Colombia will temporarily normalize the status of almost one million undocumented Venezuelan migrants, President Ivan Duque said on Monday during a visit by the UN Refugee Agency.
Some 56 percent -- around 950,000 -- of the 1.7 million Venezuelans to have arrived in Colombia fleeing economic and political crises in their homeland, are undocumented and will benefit from the measure.
"We've published the decision of our country to create a temporary protected status in Colombia that allows us to normalize these migrants in our country," Duque said, alongside UN High Commissioner for Refugees Filippo Grandi.
The migrants will benefit from a 10-year protection, giving them time to apply for a residence visa if they wish to stay in the country.
According to the UN, 34 percent of the 5.4 million Venezuelans who have fled the country since 2015 are in Colombia, which has no diplomatic relations with its neighbor.
The process will begin with the registration of the undocumented migrants that will include their place of residence and socioeconomic conditions, while they will also be included in a "biometric register," said Duque.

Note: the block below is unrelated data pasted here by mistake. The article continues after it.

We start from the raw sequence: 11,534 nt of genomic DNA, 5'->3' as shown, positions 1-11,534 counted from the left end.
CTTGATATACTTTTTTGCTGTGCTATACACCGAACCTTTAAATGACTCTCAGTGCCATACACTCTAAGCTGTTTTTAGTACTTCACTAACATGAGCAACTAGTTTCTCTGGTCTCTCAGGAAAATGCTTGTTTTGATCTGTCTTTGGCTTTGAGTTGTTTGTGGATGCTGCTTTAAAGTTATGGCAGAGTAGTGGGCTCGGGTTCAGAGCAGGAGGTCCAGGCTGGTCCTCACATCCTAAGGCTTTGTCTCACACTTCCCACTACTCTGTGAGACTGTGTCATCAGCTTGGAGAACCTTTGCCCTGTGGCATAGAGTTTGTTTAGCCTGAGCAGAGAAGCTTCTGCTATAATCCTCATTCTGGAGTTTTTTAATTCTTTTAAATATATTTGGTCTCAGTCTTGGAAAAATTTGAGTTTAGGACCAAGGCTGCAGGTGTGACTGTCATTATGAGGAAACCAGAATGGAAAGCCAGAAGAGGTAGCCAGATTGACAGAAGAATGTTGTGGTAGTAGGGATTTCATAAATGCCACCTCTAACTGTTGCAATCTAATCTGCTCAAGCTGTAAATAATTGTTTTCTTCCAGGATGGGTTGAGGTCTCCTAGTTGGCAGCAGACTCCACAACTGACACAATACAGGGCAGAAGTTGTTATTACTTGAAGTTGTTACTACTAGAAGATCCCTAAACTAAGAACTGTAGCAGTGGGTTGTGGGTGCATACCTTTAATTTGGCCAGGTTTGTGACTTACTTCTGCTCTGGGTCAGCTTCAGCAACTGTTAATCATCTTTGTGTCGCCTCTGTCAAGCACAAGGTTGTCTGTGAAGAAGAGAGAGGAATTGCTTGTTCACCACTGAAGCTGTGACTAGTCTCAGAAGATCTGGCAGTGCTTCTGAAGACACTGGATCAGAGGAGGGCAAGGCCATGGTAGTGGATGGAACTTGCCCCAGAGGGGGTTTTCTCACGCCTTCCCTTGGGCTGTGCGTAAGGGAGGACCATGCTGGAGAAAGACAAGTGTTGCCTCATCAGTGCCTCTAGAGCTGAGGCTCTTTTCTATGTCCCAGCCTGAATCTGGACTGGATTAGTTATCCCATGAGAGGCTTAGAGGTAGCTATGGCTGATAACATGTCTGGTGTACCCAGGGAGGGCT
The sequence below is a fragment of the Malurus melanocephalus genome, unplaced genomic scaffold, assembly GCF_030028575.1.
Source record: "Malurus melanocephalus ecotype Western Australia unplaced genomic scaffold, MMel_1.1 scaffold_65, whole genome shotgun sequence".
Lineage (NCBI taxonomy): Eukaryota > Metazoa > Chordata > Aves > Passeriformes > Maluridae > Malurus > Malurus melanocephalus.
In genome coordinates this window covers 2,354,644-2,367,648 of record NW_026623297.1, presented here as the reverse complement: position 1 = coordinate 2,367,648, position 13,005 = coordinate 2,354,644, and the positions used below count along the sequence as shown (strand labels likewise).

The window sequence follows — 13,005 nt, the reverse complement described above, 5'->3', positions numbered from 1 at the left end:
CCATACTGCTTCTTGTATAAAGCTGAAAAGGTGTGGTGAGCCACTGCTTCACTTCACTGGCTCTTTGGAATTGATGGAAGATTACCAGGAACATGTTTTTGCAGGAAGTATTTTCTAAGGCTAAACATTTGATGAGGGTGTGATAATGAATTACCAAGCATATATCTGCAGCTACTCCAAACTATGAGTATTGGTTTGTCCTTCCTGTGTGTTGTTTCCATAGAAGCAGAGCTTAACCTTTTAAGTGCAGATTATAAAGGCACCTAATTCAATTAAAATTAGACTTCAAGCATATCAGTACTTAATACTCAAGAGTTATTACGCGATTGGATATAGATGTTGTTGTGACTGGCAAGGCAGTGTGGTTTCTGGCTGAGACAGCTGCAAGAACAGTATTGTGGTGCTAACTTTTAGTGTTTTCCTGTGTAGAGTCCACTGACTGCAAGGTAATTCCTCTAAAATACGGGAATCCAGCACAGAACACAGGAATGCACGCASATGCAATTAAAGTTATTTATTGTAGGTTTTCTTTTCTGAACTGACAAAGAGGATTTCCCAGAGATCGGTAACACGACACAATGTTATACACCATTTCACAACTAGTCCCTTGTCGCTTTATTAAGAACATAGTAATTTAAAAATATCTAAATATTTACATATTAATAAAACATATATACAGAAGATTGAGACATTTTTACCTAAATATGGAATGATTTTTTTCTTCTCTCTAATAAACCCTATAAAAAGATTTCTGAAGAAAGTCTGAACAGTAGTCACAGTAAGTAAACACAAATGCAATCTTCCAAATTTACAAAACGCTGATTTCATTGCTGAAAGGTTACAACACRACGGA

He said the move would have "national security benefits" as it would help identify any migrants involved in criminal activities, but said would also have a humanitarian boost because they also would enjoy equal rights.
"I really think that we are witnessing a historic gesture ...emblematic for the region, even for the whole world," Grandi said.
The president came under fire in December when announcing that undocumented Venezuelans would not be included in Colombia's immunization process against the novel coronavirus, due to begin on February 20.
He later revised that position and asked for international help after criticizing what he called a "meager" response from organizations and other countries to Latin America's worst migration crisis.
Grandi said the new move to grant Venezuelans temporary protected status will allow "greater vaccination coverage" in Colombia, which has a population of 50 million but has already racked up more than two million coronavirus cases, with 55,900 deaths.